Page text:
- The Washington Times - Friday, February 15, 2008

Democrats see Sen. Barack Obama as more inspiring but less experienced than Sen. Hillary Rodham Clinton, while Republicans think Sen. John McCain is electable but are divided about his conservatism, according to a poll released by the Pew Research Center for the People & the Press.

The poll, released Wednesday, shows “that certain images have taken hold for the leading candidates in the campaign,” said Carroll Doherty, associate director of the Pew Research Center.

Democrats gave Mr. Obama better marks than Mrs. Clinton on three positive candidate traits and two negative traits. By a margin of 54 percent to 20 percent, Democrats and Democratic leaners think Mr. Obama is more “inspiring.”

Twice as many Democrats think Mr. Obama is more “likely to bring about change” than is Mrs. Clinton. They also consider Mr. Obama more “honest” and “trustworthy” by a 19-point margin: 40 percent to 21 percent.

More people think Mrs. Clinton was “prepared to lead” the country, and fewer think she is “too inexperienced,” though she received more votes from those surveyed who said she “doesn’t stand for anything” and is “hard to like.”

The Democratic results reflect how the candidates have framed their candidacy: Mr. Obama as the agent of change and Mrs. Clinton as the candidate ready to lead the nation, said David Lublin, professor in the School of Public Affairs at American University.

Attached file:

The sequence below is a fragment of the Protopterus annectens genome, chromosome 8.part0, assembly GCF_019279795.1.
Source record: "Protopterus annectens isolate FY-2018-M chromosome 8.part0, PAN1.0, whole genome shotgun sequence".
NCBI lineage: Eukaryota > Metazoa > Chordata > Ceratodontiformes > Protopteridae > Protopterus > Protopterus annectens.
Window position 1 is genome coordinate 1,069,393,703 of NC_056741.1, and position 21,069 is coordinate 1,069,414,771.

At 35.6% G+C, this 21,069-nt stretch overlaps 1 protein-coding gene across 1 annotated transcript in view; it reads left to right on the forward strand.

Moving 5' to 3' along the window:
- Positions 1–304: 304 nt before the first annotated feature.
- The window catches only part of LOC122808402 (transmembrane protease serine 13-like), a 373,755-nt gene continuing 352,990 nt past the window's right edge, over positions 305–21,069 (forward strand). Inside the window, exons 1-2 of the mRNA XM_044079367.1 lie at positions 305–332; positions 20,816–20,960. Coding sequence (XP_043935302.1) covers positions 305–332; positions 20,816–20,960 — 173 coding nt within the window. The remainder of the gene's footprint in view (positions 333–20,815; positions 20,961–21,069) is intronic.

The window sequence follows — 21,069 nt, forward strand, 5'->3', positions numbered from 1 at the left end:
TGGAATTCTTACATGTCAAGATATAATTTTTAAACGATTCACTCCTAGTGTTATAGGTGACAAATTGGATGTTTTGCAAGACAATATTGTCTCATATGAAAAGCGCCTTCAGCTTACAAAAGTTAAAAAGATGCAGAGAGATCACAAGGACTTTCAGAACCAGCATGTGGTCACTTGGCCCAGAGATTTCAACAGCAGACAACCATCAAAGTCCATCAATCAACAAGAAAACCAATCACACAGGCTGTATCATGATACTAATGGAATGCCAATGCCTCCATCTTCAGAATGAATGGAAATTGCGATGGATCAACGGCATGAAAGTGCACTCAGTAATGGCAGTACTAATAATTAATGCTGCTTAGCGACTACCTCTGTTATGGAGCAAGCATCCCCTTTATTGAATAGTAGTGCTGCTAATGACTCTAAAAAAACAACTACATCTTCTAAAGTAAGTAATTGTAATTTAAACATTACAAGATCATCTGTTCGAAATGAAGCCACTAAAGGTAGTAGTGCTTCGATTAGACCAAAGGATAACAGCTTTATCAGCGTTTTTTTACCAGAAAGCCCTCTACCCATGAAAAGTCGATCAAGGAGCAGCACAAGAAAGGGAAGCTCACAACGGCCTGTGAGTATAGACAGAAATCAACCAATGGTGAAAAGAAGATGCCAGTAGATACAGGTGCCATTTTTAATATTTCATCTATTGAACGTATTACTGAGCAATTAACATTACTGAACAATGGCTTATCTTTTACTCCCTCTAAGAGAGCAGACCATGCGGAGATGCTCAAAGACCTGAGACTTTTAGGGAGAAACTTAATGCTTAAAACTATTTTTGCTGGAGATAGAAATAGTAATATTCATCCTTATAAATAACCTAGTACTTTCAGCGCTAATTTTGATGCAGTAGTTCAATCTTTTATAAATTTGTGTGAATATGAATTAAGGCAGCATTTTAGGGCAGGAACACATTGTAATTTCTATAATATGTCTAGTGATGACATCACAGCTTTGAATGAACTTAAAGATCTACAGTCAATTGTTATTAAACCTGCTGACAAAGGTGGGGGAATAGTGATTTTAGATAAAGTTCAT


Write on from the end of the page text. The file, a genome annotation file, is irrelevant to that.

Mr. Lublin pointed out the vast leads in favor of Mr. Obama in several categories, though nearly twice as many Democrats think Mr. Obama was more inexperienced.

Mr. Lublin also mentioned that 42 percent of Democrats found Mrs. Clinton “hard to like.” A party’s nominee is usually well-liked by a majority of the party, he said.

The results show the interplay between the ability to inspire and the ability to lead, Mr. Lublin said.

“We just have one president who’s supposed to be head of state and head of government. The inspiration trait seems to link to the leadership aspects of being head of state,” he said.

The Pew Research Center highlighted mixed feelings among Republicans toward front-runner Mr. McCain.

At least 70 percent of Republicans and Republican leaners think he is “honest,” “trustworthy,” electable, and of “admirable character.” Meanwhile, at least 50 percent think he “can’t control his temper” and is “too old for the job.” Mr. McCain is 71.

The party was split on the question of whether Mr. McCain is “a true conservative,” with 44 percent saying the Arizona senator is one and 46 percent saying he is not.

The poll surveyed 1,007 adults from Feb. 8 to Monday.


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